If We’re *All* Obsessed With True Crime, Then It’s Totally Not Weird, Right?

A few nights ago, in the middle of watching a four-part docuseries about the Night Stalker, my husband asked me what the deal is with women and true crime. I’ve been thinking it over ever since.

I mean, we all know that women are obsessed with true crime television shows (and podcasts and books and YouTube channels and entire broadcasting networks). That’s not new information. Hell, our society has normalized this obsession so much that no one bats an eye when I start casually dropping facts about how Jeffrey Dahmer disposed of his victims or why John Wayne Gacy used sharp angles in his clown makeup- somehow, we ended up in a place where that’s completely appropriate cocktail party conversation.

But until I was asked the question, I guess I hadn’t really thought about the why of it all.

Why am I obsessed with true crime? Why do I like learning about horrible things that certain human beings (mostly weird men) have done to other human beings (usually young ladies)? Why do I think it’s totally normal to have a favorite serial killer (Albert Fish) and a favorite unsolved murder (JonBenét Ramsey, although I’m 99.5% positive that I figured that one out).

It is kind of weird, right?

So I’ve been thinking about this for a few days…and I’m pretty sure it has something to do with basic human evolution.

Our lizard brains like being scared, you know? That’s why we all pack ourselves into the cinema (shout-out to the Beforetimes) to watch anything from slasher flicks to supernatural thrillers to however the fuck Ari Aster would describe his filmography. That’s why Stephen King is one of the most popular authors in the world, despite the fact that we all kind of agree that he’s a hack in most of the ways that count.

We like scaring ourselves, but in ways that don’t really put us in danger. Horror movies and scary stories are safe outlets to vicariously experience the titillation of something really terrifying happening to us. We get to scratch the evolutionary itch of being kept on our toes and skillfully, narrowly avoiding dangerous predators, but we know that Jason Voorhees isn’t actually going to pop out of the bedroom closet and cut us into little pieces. (That said, I still fully believe that Norman Bates can and will get you in the shower, so be careful.)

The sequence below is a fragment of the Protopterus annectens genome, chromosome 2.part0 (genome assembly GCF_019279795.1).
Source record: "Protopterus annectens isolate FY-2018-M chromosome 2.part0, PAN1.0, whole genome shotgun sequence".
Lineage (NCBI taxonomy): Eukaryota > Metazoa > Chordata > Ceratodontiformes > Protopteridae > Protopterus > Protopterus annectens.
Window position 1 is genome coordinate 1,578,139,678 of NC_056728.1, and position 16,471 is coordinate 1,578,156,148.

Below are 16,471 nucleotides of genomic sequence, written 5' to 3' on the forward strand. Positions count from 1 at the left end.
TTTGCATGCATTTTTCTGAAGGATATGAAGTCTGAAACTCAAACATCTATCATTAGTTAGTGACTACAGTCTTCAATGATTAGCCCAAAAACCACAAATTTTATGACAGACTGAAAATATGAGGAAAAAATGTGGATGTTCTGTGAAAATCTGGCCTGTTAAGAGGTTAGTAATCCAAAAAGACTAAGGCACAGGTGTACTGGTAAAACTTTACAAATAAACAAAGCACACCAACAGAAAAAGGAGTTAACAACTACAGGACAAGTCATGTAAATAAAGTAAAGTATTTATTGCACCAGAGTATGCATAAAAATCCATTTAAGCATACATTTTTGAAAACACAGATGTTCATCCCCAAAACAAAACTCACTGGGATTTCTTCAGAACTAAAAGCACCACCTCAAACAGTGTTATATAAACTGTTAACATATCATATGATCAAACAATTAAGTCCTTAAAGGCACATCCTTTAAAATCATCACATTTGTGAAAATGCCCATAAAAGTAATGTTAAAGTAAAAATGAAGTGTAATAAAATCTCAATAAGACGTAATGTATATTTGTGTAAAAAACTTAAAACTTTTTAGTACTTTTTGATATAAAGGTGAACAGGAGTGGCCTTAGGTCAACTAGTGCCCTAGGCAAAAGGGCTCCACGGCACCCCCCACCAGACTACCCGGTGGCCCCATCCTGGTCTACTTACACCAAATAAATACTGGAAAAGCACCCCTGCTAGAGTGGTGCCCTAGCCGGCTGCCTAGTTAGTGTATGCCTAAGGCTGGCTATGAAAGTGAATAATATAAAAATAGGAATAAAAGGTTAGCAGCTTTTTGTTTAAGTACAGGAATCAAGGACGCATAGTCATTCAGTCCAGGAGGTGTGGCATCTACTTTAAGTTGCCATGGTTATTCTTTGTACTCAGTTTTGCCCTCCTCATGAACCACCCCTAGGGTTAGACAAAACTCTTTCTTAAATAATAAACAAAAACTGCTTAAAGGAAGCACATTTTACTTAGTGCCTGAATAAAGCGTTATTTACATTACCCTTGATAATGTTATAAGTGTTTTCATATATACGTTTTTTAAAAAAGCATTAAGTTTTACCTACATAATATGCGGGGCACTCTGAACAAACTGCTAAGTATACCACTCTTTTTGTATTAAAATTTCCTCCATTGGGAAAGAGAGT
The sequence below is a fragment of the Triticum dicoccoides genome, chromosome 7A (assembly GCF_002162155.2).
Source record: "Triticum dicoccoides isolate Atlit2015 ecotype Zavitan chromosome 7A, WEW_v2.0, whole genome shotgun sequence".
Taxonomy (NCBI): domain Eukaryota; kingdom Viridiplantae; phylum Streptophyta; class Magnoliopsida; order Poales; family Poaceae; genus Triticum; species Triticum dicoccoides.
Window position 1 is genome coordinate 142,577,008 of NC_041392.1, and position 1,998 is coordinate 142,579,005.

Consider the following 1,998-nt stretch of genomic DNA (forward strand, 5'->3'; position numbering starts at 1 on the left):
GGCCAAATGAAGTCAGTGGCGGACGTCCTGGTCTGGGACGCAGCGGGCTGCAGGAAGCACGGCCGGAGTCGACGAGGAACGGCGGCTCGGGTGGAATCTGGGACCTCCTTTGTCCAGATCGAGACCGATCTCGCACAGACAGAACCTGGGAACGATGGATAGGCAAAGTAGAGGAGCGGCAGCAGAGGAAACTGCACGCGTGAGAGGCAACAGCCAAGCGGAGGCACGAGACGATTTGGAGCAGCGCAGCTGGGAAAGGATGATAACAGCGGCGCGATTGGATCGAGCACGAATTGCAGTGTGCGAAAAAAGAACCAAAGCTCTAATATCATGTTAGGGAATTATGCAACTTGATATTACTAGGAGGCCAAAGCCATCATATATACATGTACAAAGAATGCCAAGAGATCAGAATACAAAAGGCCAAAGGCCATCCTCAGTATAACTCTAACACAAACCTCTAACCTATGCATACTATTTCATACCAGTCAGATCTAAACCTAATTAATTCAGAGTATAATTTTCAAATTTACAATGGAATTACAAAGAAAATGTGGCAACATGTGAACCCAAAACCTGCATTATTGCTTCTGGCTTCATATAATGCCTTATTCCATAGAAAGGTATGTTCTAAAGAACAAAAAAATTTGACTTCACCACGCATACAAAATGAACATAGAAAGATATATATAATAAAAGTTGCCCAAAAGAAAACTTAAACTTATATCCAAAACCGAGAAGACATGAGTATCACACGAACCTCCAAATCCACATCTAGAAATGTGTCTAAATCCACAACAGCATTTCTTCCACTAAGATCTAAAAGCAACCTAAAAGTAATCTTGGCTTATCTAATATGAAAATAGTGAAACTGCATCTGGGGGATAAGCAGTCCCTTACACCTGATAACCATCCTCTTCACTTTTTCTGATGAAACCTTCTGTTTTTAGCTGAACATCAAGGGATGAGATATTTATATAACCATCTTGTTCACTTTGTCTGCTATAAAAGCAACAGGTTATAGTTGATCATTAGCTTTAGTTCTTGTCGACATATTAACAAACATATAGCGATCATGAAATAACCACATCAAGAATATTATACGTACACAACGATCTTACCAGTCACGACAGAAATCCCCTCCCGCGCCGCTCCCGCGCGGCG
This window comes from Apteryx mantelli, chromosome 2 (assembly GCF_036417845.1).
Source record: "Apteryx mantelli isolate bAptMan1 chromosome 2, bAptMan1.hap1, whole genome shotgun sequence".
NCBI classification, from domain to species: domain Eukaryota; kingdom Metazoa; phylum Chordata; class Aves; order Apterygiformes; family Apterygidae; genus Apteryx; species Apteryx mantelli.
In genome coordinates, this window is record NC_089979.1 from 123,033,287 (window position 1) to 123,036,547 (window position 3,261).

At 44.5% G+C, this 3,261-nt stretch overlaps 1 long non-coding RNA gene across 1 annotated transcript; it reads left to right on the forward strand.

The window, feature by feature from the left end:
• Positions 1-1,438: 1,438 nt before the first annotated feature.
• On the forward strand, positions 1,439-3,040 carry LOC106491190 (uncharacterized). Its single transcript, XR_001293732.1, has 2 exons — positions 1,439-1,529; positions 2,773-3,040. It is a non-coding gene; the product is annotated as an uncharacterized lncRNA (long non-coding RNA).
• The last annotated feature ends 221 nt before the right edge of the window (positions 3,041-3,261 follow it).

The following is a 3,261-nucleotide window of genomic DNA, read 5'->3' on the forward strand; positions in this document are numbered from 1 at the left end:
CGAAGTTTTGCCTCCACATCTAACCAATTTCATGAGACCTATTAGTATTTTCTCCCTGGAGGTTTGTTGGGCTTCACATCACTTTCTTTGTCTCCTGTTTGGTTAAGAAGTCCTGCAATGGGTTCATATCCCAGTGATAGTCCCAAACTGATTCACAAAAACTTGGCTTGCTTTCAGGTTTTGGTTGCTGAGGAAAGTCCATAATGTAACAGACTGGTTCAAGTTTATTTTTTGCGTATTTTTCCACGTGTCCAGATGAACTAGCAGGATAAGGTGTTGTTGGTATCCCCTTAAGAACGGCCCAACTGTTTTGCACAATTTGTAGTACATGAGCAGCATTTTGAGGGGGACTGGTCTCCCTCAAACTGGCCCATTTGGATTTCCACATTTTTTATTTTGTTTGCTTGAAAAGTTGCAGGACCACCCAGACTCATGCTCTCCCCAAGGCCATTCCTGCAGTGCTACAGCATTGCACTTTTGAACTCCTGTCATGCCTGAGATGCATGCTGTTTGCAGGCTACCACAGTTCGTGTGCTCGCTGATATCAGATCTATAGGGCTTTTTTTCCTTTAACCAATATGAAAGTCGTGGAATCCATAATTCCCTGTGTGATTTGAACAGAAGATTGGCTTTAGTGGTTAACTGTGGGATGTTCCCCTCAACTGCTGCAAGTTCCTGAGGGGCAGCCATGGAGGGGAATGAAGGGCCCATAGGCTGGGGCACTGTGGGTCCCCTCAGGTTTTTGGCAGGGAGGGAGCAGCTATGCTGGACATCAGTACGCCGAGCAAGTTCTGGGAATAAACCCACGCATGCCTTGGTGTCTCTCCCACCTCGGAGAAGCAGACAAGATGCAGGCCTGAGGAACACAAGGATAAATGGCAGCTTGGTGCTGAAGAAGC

True crime is the logical extension of this feeling.

I know I’m not going to get murdered by Ted Bundy- his reign of terror was over before I was even born. But even so, he was still real. I still could have gotten murdered by Ted Bundy, if I happened to be walking around California at the wrong (read: right) time.

It’s as far removed from my reality as any slasher flick, so there’s nothing to be scared about.
But it’s also a reminder that I’m one instance of forgetting to lock my door away from being a gruesome video on Buzzfeed Unsolved- and that is something to be scared about.

So in summation, why do I like true crime? Because it’s like a scary story, except it’s real, except that it isn’t, but then also it TOTALLY IS.

Or maybe I’m just a weirdo. But I don’t think I’m alone here.

Then again, when you consume as much true crime content as I do…you never really feel like you’re alone anywhere.

The American Experiment Was Nice While It Lasted

Deep down, in spite of everything, I guess I really do love America.

Or at least, I love the idea of America. The land of the free, home of the brave, truth, justice, and the American Way- you know, the whole bit. I still want to believe that’s the real core of our nation, no matter how much evidence I see to the contrary. I still want to believe that there’s something special about America.

But after this past Wednesday, I’m forced to concede that there isn’t.

We’re not the leaders of the free world, or the best example of a government for and by the people, or anything of the kind. We’re just another one of those “shithole countries” where sometimes a seditious mob storms the capitol in an attempt to overturn the results of a fair and democratic election- and the next day, life goes on.

It’s pretty sobering to suddenly realize how close we might be to the violent toppling of our democracy. But the thing is, it shouldn’t be sudden. We should’ve been expecting this to happen any day now.

Why? Because every country goes through the growing pains of tinpot dictatorships and violent revolutions- we were being naïve when we assumed that America was somehow immune to those pitfalls.

We just weren’t old enough as a country to have gotten to them yet.